Development and validation of an analytical method using UPLC–MS/MS to quantify everolimus in dried blood spots in the oncology setting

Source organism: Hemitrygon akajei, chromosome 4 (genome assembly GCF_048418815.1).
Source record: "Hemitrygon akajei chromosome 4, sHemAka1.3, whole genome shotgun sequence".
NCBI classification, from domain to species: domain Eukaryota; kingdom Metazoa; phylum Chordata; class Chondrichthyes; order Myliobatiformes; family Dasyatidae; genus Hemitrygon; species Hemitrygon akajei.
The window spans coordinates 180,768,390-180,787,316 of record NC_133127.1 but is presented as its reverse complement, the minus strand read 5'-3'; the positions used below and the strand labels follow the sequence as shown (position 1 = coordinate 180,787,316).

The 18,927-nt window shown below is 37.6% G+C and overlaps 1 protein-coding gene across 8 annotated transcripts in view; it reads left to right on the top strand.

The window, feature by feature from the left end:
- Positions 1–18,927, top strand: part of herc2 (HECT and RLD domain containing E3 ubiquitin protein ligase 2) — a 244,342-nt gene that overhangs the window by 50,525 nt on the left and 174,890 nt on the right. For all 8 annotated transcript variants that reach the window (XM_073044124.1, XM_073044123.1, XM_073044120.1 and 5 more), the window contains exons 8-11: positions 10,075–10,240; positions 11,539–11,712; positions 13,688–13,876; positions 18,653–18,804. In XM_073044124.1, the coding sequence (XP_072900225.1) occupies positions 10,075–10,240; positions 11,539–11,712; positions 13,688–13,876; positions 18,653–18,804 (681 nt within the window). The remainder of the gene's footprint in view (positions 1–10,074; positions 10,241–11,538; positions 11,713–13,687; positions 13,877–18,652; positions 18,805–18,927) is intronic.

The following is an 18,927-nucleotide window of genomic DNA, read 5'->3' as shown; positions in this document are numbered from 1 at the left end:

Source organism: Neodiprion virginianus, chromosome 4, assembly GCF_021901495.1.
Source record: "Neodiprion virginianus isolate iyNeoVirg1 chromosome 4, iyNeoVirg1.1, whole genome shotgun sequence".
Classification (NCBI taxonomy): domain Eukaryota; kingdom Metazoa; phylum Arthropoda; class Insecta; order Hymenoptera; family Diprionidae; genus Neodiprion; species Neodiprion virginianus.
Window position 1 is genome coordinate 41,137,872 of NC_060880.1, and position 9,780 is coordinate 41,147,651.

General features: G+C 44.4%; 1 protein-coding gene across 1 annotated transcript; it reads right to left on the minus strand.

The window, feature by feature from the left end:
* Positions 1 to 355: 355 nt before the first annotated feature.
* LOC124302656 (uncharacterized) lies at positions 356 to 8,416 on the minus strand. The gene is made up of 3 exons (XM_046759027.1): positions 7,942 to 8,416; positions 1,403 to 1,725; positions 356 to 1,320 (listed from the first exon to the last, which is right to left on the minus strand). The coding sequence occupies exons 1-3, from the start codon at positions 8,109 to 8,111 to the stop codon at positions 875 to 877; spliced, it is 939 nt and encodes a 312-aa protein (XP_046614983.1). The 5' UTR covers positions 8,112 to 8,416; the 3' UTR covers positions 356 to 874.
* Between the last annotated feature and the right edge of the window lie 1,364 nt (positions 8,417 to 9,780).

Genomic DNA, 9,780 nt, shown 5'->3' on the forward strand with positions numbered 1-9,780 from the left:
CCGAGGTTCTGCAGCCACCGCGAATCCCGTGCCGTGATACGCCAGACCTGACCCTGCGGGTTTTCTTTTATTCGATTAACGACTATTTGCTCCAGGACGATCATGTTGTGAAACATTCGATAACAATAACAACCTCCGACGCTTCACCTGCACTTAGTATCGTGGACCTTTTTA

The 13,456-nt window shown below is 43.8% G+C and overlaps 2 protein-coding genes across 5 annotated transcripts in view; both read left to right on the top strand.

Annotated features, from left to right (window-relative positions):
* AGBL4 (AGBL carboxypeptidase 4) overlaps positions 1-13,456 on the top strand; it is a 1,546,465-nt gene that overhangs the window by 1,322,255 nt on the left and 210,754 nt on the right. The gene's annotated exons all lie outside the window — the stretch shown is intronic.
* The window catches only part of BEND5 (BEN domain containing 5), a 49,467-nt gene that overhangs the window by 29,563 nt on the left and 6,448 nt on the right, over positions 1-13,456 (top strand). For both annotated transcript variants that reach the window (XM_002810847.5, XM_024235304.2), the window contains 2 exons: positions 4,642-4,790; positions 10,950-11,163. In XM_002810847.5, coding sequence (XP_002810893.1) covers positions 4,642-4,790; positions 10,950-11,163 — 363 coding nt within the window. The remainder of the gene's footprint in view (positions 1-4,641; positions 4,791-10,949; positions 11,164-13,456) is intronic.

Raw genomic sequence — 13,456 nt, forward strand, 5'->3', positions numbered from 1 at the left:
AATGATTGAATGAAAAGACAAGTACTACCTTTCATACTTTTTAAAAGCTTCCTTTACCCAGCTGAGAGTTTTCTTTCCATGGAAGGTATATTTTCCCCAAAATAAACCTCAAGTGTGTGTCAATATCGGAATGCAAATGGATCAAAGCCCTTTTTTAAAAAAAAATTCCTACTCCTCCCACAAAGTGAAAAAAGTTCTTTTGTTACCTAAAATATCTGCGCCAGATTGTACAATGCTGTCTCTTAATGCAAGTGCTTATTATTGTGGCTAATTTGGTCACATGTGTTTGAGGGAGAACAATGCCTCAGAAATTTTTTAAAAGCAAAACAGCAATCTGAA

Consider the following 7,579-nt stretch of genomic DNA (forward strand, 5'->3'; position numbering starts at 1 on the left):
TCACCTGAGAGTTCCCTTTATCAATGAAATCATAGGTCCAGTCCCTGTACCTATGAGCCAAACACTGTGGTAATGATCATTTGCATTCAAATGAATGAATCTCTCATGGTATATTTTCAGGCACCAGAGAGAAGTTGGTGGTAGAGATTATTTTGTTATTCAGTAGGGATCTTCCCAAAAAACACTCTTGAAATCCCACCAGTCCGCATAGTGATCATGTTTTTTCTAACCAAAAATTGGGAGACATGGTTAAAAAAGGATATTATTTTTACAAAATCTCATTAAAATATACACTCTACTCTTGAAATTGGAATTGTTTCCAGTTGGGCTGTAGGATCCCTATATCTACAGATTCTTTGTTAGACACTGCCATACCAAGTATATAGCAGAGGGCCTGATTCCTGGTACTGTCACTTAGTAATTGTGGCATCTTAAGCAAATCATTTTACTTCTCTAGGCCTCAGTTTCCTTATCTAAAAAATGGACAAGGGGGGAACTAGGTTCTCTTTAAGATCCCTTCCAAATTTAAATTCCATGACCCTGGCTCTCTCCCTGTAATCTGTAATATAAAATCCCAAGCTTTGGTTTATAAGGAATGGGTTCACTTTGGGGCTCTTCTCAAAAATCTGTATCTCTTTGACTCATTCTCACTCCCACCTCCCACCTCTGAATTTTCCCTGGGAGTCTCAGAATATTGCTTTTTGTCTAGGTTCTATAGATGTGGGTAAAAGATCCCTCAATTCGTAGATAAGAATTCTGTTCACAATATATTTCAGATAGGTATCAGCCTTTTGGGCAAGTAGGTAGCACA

While the therapeutic drug monitoring (TDM) of everolimus has been routinely performed for over 10 years in solid organ transplantation medicine, in order to optimize the balance between effectiveness and toxicity, it is yet uncommon in the treatment of malignancies. The aim of this study was to develop and validate a bioanalytical method to quantify everolimus in dried blood spots (DBS) to facilitate TDM for the oncology outpatient setting. The hematocrit effect of everolimus was investigated. An 7.5 mm disk from the central part of the DBS was punched, followed by the extraction of everolimus from the DBS by methanol/acetonitrile (80/20%) spiked with deuterium-labelled everolimus as internal standard. Subsequently, everolimus was separated and analyzed using ultra performance liquid chromatography-tandem mass spectrometry (UPLC–MS/MS). The UPLC–MS/MS method was validated according to the European Medicine Agency (EMA) guideline. Everolimus concentrations could be quantified over the range of 3–75 μg/L. The intra- and inter-assay precision and accuracy of the method were shown to be acceptable (coefficient of variation ≤10.7% and relative error ≤4.4%, respectively). The matrix effects appeared to be influenced by the hematocrit effect. The hematocrit effect was tested in a range of 0.20–0.50 L/L, at which hematocrit accuracy and precision were satisfactory at values ≥0.25 L/L. However, at 0.20 L/L hematocrit in combination with high everolimus concentrations of 20 and 40 μg/L, the precision was adequate (≤7.4%), but the accuracy was >15% of the nominal concentration. Everolimus was stable in DBS for at least 80 days at 2–8 °C. Given these results, the everolimus DBS method has been successfully developed and validated. Special attention is necessary for cancer patients with both a 0.20 L/L hematocrit in combination with everolimus concentrations ≥20 μg/L. A clinical validation for the use of everolimus DBS in cancer patients is currently being undertaken.